Breyer, at age 83 is the oldest member of the court, was nominated by former President Bill Clinton and took his seat in 1994. His departure gives Biden a chance to fulfill his campaign promise to nominate a Black woman to the bench.
Breyer will retire as the high court, sporting a 6-3 conservative majority after the Senate confirmed three nominees of former President Donald Trump, shows a willingness to wade into divisive cultural issues and question long-standing judicial precedent.
U.S. Supreme Court Associate Justice Stephen Breyer is seen during a group portrait session for the new full court at the Supreme Court in Washington, November 30, 2018.
Jim Young | Reuters
Breyer is expected to step down at the end of the court’s current term, NBC reported, citing people familiar with the decision. Biden is expected to act quickly so his successor can be ready to serve when the next term begins Oct. 3, according to NBC.
Republicans, who hope to regain a majority in the Senate, could throw a Biden nominee in jeopardy if they take control of the chamber in January and the seat is still open.
Democrats can confirm Breyer’s successor with a simple majority in the Senate, which is currently split 50-50 between the two parties. Vice President Kamala Harris wields the decisive vote in case of a tie.
“It has always been the decision of any Supreme Court Justice if and when they decide to retire, and how they want to announce it, and that remains the case today,” White House press secretary Jen Psaki said on Twitter.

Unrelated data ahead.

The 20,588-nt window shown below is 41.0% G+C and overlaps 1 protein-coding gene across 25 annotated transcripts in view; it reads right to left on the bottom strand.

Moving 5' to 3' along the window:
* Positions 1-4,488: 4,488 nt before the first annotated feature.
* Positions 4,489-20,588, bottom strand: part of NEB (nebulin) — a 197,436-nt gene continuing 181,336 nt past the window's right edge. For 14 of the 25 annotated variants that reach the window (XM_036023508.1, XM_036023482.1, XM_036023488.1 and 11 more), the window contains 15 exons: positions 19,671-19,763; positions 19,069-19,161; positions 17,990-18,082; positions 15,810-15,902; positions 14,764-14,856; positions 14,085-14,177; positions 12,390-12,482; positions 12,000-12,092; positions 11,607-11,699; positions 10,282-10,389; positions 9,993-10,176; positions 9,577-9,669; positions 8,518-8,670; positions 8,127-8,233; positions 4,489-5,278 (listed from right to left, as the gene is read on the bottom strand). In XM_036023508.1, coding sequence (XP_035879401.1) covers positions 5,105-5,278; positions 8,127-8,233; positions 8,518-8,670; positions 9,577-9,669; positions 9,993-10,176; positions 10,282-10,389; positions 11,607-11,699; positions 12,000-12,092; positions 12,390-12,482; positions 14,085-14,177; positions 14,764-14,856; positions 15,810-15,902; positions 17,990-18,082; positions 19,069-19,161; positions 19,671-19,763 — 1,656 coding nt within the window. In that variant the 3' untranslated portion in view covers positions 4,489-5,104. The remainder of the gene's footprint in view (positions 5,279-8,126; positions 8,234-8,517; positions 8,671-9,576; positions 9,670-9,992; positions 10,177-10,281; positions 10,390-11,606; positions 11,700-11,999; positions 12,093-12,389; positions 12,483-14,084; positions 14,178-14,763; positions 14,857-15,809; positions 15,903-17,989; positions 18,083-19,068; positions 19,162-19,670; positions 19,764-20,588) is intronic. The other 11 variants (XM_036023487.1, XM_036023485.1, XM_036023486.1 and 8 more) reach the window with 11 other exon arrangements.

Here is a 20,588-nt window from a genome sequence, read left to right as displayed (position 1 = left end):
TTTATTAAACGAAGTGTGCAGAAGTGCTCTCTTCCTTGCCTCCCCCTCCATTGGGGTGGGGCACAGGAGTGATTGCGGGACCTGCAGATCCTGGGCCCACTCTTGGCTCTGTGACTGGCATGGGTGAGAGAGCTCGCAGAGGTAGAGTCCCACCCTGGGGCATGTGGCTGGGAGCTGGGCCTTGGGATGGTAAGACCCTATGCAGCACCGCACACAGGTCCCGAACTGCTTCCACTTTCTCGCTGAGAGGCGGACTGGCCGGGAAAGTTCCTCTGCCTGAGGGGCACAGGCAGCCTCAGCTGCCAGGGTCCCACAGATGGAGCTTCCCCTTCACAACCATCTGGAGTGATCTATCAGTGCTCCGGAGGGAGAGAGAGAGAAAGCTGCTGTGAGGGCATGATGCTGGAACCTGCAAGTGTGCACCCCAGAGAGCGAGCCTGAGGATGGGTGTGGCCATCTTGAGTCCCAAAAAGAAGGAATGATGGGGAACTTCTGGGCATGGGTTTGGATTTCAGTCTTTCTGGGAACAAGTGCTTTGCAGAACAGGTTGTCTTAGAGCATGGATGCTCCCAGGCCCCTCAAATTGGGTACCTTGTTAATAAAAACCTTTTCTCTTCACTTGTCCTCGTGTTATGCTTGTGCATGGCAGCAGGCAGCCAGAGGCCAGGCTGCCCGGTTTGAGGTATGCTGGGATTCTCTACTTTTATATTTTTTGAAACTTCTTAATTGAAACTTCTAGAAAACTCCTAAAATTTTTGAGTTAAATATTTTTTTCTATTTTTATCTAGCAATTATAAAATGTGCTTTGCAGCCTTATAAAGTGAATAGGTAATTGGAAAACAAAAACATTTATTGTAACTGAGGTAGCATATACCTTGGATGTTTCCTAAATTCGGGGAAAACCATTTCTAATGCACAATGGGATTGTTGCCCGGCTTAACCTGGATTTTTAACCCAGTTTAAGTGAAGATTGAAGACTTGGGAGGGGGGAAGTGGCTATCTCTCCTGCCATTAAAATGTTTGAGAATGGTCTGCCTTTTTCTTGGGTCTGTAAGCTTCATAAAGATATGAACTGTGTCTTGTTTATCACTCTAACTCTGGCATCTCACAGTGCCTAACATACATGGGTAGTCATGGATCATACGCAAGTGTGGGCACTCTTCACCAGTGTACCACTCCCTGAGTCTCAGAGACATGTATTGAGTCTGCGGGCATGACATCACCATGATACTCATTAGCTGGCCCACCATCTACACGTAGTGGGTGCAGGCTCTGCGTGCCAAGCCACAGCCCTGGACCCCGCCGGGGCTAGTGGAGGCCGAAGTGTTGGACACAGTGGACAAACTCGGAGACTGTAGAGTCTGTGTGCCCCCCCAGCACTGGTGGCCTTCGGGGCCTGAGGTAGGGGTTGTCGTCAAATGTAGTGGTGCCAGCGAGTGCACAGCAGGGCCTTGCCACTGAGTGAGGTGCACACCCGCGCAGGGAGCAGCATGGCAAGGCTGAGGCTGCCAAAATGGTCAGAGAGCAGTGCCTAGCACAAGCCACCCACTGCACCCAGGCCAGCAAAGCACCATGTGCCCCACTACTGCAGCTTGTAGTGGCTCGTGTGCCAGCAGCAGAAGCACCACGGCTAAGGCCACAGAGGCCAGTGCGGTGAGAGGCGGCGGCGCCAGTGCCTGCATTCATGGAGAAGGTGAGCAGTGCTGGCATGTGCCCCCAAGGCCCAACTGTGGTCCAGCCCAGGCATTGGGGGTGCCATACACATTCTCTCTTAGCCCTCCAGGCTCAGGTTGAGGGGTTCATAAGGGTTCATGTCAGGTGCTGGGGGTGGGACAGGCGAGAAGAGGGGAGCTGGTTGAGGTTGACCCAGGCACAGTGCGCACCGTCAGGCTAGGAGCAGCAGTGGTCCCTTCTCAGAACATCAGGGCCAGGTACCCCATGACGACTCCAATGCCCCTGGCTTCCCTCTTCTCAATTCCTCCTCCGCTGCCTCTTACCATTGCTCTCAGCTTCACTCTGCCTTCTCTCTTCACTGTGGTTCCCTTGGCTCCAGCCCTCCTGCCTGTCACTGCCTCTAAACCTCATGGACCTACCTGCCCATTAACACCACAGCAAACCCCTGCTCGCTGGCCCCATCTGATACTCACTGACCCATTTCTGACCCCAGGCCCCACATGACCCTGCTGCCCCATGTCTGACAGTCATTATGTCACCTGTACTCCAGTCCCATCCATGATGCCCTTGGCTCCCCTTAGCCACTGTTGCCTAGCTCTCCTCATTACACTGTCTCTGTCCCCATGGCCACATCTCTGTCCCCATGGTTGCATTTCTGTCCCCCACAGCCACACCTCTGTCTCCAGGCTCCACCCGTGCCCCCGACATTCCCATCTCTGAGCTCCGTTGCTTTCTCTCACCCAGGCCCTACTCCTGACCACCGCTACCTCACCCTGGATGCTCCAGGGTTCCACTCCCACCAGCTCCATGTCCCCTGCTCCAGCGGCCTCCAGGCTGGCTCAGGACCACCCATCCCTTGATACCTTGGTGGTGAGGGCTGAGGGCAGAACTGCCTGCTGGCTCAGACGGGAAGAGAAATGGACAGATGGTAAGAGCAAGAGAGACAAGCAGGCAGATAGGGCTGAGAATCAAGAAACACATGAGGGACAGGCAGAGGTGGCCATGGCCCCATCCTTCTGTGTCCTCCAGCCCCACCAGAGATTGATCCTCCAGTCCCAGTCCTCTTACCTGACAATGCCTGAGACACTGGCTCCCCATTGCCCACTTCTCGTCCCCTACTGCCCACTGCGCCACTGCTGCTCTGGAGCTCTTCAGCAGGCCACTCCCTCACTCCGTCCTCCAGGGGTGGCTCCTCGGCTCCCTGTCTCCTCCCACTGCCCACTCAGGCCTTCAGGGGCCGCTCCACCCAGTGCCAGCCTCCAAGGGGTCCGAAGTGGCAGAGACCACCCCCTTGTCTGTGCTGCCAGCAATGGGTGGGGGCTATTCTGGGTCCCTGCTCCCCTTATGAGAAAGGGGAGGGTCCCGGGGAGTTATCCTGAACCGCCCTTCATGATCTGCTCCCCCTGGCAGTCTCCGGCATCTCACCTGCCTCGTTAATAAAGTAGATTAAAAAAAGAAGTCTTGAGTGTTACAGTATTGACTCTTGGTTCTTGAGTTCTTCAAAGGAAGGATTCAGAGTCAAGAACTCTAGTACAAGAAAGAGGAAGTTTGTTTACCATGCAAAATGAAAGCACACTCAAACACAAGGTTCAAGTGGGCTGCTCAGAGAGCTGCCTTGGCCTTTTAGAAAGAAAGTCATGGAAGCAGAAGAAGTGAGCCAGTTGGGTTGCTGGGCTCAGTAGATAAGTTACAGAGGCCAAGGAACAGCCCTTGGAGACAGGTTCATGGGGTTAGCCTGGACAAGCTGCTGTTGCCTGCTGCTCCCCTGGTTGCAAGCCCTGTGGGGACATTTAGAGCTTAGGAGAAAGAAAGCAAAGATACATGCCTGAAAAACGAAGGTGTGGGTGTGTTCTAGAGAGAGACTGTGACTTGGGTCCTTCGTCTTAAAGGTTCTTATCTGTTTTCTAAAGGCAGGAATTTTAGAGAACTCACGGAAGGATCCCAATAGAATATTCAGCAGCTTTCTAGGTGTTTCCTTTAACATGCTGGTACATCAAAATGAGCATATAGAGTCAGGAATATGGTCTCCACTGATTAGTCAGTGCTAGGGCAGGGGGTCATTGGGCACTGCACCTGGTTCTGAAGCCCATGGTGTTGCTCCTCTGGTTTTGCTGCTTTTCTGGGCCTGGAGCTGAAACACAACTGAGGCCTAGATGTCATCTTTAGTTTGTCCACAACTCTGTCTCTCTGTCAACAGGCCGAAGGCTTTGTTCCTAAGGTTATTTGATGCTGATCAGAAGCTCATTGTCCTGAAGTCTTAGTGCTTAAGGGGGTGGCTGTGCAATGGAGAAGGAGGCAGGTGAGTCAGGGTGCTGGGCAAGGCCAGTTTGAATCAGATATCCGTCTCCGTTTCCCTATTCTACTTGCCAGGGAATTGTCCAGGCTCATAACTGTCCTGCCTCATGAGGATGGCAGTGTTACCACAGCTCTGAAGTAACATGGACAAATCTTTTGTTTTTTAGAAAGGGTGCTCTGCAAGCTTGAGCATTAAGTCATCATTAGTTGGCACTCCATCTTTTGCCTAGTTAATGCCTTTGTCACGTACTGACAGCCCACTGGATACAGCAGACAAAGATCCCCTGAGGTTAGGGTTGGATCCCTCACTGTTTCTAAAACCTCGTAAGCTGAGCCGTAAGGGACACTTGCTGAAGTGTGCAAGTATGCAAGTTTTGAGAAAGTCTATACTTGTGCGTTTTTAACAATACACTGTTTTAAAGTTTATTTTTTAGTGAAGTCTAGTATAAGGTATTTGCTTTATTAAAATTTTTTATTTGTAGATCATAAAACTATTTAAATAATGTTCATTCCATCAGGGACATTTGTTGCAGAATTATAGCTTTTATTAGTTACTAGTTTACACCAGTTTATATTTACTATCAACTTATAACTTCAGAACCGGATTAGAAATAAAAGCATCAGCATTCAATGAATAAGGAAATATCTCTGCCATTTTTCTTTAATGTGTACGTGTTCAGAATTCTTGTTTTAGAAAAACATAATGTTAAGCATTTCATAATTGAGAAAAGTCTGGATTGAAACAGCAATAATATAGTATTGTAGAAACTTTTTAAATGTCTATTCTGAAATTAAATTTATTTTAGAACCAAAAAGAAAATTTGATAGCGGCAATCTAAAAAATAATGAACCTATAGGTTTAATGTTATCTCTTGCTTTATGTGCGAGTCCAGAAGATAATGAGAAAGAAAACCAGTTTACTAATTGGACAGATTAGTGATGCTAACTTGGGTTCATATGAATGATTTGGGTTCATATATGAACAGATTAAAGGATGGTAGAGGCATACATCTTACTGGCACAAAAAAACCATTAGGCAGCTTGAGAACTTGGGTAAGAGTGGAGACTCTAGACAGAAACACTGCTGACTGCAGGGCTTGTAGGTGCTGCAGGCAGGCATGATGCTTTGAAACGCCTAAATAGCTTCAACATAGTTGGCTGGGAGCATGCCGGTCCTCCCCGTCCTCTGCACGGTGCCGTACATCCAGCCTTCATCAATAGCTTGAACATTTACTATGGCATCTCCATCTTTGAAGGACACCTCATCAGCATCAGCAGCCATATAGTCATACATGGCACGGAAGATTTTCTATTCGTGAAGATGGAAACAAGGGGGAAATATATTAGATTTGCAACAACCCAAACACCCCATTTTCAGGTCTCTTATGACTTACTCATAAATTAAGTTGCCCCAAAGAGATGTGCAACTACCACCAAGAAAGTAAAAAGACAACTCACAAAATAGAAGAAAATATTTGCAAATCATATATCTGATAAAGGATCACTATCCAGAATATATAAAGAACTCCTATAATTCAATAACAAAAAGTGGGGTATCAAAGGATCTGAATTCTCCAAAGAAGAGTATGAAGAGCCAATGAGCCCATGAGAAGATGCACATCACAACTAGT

“We have no additional details or information to share from @WhiteHouse,” she tweeted.
Later Wednesday, Biden declined to comment on Breyer’s reported departure, telling reporters, “Every justice has the right and opportunity to decide what he or she is going to do and say on their own.”
“There has been no announcement from Justice Breyer, so let him make whatever statement he’s going to make and I’ll be happy to talk about it later,” Biden said.
A spokeswoman for the Supreme Court did not immediately respond to CNBC’s request for comment.
Some U.S. progressives, eager to at least preserve the three-seat liberal wing of the court, have pushed Breyer to step down quickly and allow Biden to nominate his successor while Democrats hold the Senate majority.
In interviews over the past year, Breyer appeared to chafe at these calls, while noting that he did not “intend to die on the court.”
It’s unknown whom Biden will pick as his nominee. In his first year in office, Biden nominated 62 women to the federal judiciary, including 24 Black women, a White House official told NBC.
His eventual candidate will likely facing a grilling from Republicans on the path to the court, which has become a scorched-earth political battlefield in recent years.
The court in this term alone has heard major cases on abortion, guns and religion — three perennially controversial topics in U.S. politics — even as its approval rating sinks to new lows.
Conservative justices appear poised to gut Roe v. Wade, the decades-old ruling that established the constitutional right to an abortion before viability. The high court also declined to block the enforcement of a strict Texas law banning most abortions after just six weeks, as activists and abortion providers in the state warn of an ongoing crisis for women’s health.
This week, the court said it would consider lawsuits challenging universities that consider an applicant’s race in admissions, a practice long decried on the right.
Breyer, known for his pragmatic approach to sticky legal questions, in the current term has reliably voted with the liberal bloc alongside Justices Sonia Sotomayor and Elena Kagan.
Senate Majority Leader Chuck Schumer, D-N.Y., in a statement said Breyer “is, and always has been, a model jurist.”
“He embodies the best qualities and highest ideals of American justice: knowledge, wisdom, fairness, humility, restraint,” the Senate leader said.
Biden’s eventual nominee to succeed Breyer, Schumer added, “will receive a prompt hearing in the Senate Judiciary Committee, and will be considered and confirmed by the full United States Senate with all deliberate speed.”
— CNBC’s Christina Wilkie contributed to this report.